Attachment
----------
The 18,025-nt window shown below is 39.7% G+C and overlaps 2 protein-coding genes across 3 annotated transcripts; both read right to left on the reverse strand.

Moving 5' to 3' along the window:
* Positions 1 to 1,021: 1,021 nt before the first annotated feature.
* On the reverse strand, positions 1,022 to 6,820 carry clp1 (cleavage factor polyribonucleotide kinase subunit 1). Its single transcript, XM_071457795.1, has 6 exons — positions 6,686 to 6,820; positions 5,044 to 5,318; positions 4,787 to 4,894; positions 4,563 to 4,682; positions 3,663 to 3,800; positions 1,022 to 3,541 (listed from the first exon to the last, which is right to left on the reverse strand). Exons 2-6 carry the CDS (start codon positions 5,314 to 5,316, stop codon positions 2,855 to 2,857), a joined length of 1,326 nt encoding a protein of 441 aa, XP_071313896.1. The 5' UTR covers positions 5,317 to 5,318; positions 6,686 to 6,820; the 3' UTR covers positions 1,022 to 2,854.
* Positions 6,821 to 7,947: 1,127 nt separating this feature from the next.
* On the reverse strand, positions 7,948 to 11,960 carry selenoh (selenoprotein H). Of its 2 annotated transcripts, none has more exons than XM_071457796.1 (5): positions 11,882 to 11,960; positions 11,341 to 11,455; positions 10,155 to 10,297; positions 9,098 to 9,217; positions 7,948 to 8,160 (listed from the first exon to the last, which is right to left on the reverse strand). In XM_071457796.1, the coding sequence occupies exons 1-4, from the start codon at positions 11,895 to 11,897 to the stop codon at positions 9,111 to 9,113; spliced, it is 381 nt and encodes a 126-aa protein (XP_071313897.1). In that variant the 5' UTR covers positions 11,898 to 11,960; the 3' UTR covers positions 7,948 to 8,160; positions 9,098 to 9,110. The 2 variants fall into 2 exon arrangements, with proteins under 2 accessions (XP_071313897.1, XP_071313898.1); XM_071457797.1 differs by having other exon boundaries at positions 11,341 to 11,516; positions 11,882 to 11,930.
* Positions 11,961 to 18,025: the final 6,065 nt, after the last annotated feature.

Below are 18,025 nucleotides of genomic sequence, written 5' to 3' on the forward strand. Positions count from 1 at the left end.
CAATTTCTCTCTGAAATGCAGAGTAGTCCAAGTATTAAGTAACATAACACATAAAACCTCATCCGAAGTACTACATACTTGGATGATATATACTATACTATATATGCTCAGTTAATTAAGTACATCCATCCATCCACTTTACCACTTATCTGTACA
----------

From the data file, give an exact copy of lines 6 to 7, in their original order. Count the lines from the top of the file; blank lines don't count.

* On the reverse strand, positions 7,948 to 11,960 carry selenoh (selenoprotein H). Of its 2 annotated transcripts, none has more exons than XM_071457796.1 (5): positions 11,882 to 11,960; positions 11,341 to 11,455; positions 10,155 to 10,297; positions 9,098 to 9,217; positions 7,948 to 8,160 (listed from the first exon to the last, which is right to left on the reverse strand). In XM_071457796.1, the coding sequence occupies exons 1-4, from the start codon at positions 11,895 to 11,897 to the stop codon at positions 9,111 to 9,113; spliced, it is 381 nt and encodes a 126-aa protein (XP_071313897.1). In that variant the 5' UTR covers positions 11,898 to 11,960; the 3' UTR covers positions 7,948 to 8,160; positions 9,098 to 9,110. The 2 variants fall into 2 exon arrangements, with proteins under 2 accessions (XP_071313897.1, XP_071313898.1); XM_071457797.1 differs by having other exon boundaries at positions 11,341 to 11,516; positions 11,882 to 11,930.
* Positions 11,961 to 18,025: the final 6,065 nt, after the last annotated feature.